"The Republicans are fascists. They say they believe in small government but they're all for big military and big business, tied to big government telling us how to live. And the Democrats are socialists. They want to spread the wealth - take your money and give it to somebody else. I hope Obama does well, but I don't believe in either party."

Some of Dewey's views may be extreme, but he's thoughtful in his opinions, and impossible to pigeonhole. "I'm a Jeffersonian," he jokes. "I would have seceded in 1861. I'd have been wearing grey."

As we left Virginia and headed into Tennessee, the political tone seemed slightly less nuanced. Christian rock, sermonizing and right-wing proselytizing dominated the local airwaves. Gun shops dotted the roadside like Starbucks on a Manhattan avenue.

But we were on the lookout for a different kind of Southern establishment. We were starving and craving some pork from a pit. We saw a tantalizing roadside shack decorated with a giant neon pig. But it was surrounded by dozens of choppers festooned with Confederate flags. With our New York state license plate, we were afraid we wouldn't exactly blend in. Having just heard on the local news that Tennessee just passed a law that allowing guns in bars, we decided it to keep on driving.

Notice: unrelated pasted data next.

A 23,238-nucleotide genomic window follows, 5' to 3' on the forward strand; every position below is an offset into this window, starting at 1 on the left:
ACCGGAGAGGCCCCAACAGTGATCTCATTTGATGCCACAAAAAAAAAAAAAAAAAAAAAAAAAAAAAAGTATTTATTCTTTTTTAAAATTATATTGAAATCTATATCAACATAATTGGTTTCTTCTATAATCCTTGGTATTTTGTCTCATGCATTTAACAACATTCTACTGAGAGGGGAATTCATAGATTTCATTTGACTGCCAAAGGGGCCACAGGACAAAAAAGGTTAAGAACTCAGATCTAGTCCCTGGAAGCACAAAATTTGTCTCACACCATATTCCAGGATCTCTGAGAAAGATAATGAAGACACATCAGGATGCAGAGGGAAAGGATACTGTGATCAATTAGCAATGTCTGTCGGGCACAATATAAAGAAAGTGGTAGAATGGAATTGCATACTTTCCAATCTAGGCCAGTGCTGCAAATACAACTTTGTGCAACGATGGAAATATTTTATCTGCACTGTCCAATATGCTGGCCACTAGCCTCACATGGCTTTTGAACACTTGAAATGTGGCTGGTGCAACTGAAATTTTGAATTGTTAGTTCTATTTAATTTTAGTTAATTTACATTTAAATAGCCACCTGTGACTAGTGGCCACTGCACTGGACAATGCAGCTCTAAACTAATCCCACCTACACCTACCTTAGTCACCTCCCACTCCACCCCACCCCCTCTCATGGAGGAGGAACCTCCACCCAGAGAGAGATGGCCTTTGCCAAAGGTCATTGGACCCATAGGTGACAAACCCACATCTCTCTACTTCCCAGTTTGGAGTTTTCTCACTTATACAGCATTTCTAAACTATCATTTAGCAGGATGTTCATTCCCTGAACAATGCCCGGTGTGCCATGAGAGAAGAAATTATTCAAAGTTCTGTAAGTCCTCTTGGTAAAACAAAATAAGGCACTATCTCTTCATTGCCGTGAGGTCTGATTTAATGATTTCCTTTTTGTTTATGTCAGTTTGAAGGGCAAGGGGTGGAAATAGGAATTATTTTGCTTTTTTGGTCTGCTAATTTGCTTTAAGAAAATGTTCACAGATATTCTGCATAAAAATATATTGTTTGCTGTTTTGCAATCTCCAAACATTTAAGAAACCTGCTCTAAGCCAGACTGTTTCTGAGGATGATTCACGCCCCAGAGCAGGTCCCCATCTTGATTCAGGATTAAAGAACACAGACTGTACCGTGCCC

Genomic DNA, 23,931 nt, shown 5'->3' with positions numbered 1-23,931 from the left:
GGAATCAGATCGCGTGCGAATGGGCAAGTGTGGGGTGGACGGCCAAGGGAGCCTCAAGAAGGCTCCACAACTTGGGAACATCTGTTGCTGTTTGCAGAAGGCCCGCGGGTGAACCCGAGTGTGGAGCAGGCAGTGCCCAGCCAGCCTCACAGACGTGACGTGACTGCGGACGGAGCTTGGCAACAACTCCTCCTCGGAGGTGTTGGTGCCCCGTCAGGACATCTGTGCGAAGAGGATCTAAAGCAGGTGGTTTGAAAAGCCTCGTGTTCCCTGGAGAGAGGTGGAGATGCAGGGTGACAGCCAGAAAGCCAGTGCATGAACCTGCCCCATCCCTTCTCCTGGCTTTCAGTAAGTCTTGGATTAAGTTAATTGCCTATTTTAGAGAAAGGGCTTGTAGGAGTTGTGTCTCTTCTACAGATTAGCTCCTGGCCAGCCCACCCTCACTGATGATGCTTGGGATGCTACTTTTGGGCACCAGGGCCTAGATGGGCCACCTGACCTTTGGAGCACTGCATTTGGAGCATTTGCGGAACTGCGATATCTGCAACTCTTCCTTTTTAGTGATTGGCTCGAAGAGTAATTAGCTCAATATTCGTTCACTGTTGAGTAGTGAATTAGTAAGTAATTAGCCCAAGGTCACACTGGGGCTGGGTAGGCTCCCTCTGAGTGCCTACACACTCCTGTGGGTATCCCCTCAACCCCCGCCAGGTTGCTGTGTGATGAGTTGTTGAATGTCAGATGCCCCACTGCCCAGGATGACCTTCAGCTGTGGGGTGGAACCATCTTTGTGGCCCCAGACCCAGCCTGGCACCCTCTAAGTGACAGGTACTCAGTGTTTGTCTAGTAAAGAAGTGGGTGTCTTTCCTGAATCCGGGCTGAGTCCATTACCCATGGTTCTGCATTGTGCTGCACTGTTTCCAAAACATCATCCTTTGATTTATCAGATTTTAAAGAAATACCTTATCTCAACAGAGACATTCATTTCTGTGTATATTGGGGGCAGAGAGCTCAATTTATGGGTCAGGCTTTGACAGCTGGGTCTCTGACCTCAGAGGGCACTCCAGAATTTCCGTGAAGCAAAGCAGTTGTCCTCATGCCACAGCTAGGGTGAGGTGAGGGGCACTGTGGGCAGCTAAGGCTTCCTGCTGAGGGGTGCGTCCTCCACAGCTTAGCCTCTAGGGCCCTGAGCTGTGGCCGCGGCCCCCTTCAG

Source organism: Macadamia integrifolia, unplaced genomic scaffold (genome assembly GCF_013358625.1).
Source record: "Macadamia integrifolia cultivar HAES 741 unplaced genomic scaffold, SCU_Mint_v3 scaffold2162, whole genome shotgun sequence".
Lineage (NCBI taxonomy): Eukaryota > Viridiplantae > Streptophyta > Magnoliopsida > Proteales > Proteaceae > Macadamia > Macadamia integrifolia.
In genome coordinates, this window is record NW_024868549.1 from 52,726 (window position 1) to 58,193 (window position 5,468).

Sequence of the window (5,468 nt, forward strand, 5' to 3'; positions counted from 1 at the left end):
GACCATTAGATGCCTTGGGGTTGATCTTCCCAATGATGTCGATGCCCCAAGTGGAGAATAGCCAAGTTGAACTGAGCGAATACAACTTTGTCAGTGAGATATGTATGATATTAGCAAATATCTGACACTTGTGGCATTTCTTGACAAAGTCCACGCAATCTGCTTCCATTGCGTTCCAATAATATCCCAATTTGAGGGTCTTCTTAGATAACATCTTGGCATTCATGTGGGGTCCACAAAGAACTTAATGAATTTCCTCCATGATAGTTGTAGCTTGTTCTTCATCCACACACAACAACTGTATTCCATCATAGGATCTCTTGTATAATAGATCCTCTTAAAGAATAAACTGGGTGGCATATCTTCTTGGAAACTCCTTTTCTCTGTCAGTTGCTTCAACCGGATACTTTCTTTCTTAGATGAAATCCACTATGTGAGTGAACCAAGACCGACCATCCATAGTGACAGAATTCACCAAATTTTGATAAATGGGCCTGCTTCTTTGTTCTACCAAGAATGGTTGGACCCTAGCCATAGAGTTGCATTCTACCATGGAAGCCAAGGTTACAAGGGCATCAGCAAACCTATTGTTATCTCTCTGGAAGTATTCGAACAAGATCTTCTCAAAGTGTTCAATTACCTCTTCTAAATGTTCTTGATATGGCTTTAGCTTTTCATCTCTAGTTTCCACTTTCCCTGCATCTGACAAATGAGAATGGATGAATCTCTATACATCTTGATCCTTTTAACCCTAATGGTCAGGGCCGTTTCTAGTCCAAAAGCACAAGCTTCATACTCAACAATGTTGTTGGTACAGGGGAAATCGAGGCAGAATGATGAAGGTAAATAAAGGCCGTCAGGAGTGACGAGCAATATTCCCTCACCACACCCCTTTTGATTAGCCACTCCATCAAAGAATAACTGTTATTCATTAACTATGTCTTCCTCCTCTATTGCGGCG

We finally pulled up at Braeden's BBQ in King's Port, Tennessee. The décor was appropriately red state, with homey looking signs on the walls saying "Support Our Troops" and "God Bless America." Glenn Beck was on the television over the food counter, gas bagging in the background. But this rib joint was a find. At lunchtime the line gets 30-deep from Eastman chemical factory workers clamoring for pulled pork sandwiches and ribs. We were lucky to get our meal before closing. The owner, Barry Collette, shuts shop by seven p.m. to get home to his five year old son, the restaurant's namesake.

Barry was thrilled that a couple of northerners would seek out his ribs. They were worth it. The smell of hickory-smoked pork lingered on our fingers hours later, even after washing our hands. It made me want to nibble on my own digits. And it was only then I realized that, in a state of food coma or a blonde moment, I'd lost my wallet.